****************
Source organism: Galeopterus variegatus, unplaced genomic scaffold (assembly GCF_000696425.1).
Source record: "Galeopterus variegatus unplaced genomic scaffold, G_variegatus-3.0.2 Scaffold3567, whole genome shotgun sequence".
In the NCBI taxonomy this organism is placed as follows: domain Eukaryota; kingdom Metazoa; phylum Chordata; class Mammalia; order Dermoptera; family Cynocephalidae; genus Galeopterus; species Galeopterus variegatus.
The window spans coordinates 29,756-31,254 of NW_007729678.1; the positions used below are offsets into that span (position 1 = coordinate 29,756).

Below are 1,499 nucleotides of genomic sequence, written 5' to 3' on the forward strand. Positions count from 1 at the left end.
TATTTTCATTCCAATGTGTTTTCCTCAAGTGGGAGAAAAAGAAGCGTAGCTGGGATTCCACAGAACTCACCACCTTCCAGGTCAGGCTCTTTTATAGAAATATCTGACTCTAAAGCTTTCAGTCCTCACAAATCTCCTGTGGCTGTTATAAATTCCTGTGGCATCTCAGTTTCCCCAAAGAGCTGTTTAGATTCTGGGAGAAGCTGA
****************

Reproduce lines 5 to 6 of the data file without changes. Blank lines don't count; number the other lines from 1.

Below are 1,499 nucleotides of genomic sequence, written 5' to 3' on the forward strand. Positions count from 1 at the left end.
TATTTTCATTCCAATGTGTTTTCCTCAAGTGGGAGAAAAAGAAGCGTAGCTGGGATTCCACAGAACTCACCACCTTCCAGGTCAGGCTCTTTTATAGAAATATCTGACTCTAAAGCTTTCAGTCCTCACAAATCTCCTGTGGCTGTTATAAATTCCTGTGGCATCTCAGTTTCCCCAAAGAGCTGTTTAGATTCTGGGAGAAGCTGA